I've backed up my files to an external HD just now, and will reinstall Leopard to see if the problem returns, as well as the battery in a day or two. (Just to isolate the problem)

Just ran Apple Hardware Test, and it passed. The CPU setting has been on "Reduced" for a week now as well, still shutting down.

Really hoping it's not PSU now, even though all signs are leading to it.

666sheep
May 26, 2011, 02:10 AM
So check the log. Try to remember exact time when next shutdown will occur. Look for any unusual errors in log near this time. But if it's PSU problem, there may be nothing logged because of sudden power loss.

burnout8488
May 26, 2011, 04:03 PM
I've checked the log and there have been zero errors before shutdown time. In some cases, there aren't ANY events within a few minutes of the shutdown.

Recently I reapplied thermal grease to my CPUs. I did not re run the thermal calibration after this, because I did not replace the CPUs. Is this necessary after removing them, even if they are the same?

Replaced the PRAM battery, still shuts down. The system will reliably turn off during a low level format it seems, so I use that as the test now.

Thank god I have this iPad.

burnout8488
May 26, 2011, 04:55 PM
Somehow I forgot this big detail.

When I got the computer, the graphics went garbled and eventually the screen turned off after about 1 minute of YouTube viewing. I could not get the computer to produce graphics after this, or produce a boot chime. I baked the 6600 in the oven for 8 minutes, and upon reinstalling it, everything worked fine again.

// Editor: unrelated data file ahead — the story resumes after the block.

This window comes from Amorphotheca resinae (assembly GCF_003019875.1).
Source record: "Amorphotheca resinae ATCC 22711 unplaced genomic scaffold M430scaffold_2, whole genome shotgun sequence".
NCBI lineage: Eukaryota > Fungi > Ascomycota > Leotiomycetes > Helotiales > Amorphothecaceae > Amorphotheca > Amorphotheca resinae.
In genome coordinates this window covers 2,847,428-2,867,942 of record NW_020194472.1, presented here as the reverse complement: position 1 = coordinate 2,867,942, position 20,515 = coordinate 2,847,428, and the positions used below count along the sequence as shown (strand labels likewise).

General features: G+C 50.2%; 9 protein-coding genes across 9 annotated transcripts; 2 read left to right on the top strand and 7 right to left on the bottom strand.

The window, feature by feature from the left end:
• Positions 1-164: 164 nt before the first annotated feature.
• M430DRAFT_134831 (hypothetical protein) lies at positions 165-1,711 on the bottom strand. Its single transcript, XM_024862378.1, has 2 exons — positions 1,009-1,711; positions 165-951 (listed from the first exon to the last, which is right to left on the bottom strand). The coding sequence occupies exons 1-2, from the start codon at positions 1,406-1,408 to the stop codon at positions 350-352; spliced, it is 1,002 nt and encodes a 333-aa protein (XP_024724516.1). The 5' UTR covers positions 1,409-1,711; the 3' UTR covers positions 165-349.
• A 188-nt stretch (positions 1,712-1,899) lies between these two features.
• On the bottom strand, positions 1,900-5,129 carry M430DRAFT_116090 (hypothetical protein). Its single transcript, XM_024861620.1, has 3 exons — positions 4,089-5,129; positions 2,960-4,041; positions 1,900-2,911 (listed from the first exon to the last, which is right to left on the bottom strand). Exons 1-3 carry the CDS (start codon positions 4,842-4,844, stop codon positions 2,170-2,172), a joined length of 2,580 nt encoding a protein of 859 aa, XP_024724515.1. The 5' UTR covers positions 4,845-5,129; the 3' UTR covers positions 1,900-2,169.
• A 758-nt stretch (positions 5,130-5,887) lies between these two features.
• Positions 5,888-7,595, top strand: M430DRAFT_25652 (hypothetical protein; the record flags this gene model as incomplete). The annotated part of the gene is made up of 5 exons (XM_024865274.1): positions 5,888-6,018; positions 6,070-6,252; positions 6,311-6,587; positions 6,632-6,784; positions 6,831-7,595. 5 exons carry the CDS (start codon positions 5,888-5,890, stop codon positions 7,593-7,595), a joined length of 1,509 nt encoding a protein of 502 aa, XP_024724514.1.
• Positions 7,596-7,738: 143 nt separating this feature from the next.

Can a blown video card really shut down my computer? Maybe this is the problem all along, I can't believe I forgot about that.

666sheep
May 27, 2011, 01:10 AM
To rule out the card, remove it and access your Mac via SSH/VNC. PCIe G5 can run headless. Run some tasks like encoding or something and see if shutdown will occur.

burnout8488
May 27, 2011, 09:22 AM
Good idea! I might try that later.

So far, I've reseated the video card and plugged the computer into a power strip - it was plugged directly into the wall before. It's been running for over 12 hours now. Next time it shuts down, I'll assume it's the video card.

666sheep
May 27, 2011, 09:53 AM
So far, I've reseated the video card and plugged the computer into a power strip - it was plugged directly into the wall before.

OMG :eek:

burnout8488
May 27, 2011, 02:37 PM
Srsly?:confused:

666sheep
May 28, 2011, 02:15 AM
80% of failed PSU I've replaced in people's Macs were plugged like this (I was always asking them). Power strip with filter and fuse can significantly reduce the risk of PSU damage from instability of electrics source and extend PSU lifespan. It works, at least for me ;)

What I've noticed: laptop PSUs are more "immune" to this. They must have better protection built-in than desktop ones.

burnout8488
May 28, 2011, 10:26 AM
This must be one of the most sensitive computers I've ever owned, but I can see why. Still no shutdowns yet since putting her on a power strip (only fused I think though) and reseating the video card. However I wish I only did one at a time, to isolate the problem.

Thanks for all your help so far! :)

Nameci
May 28, 2011, 12:17 PM
I have been working in a powersupply mfg company previously, this is what we call back then as brown out and surge protection. Your powersupply would shutdown once it senses a surge and a sudden drop in voltage it will not take more than a second for the circuit to detect. Its a circuit protection, nothing to worry about. Although most of the "modern" power supplies have in line filters in them, it is better to be more secure to place behind a filter and surge protector with fuse.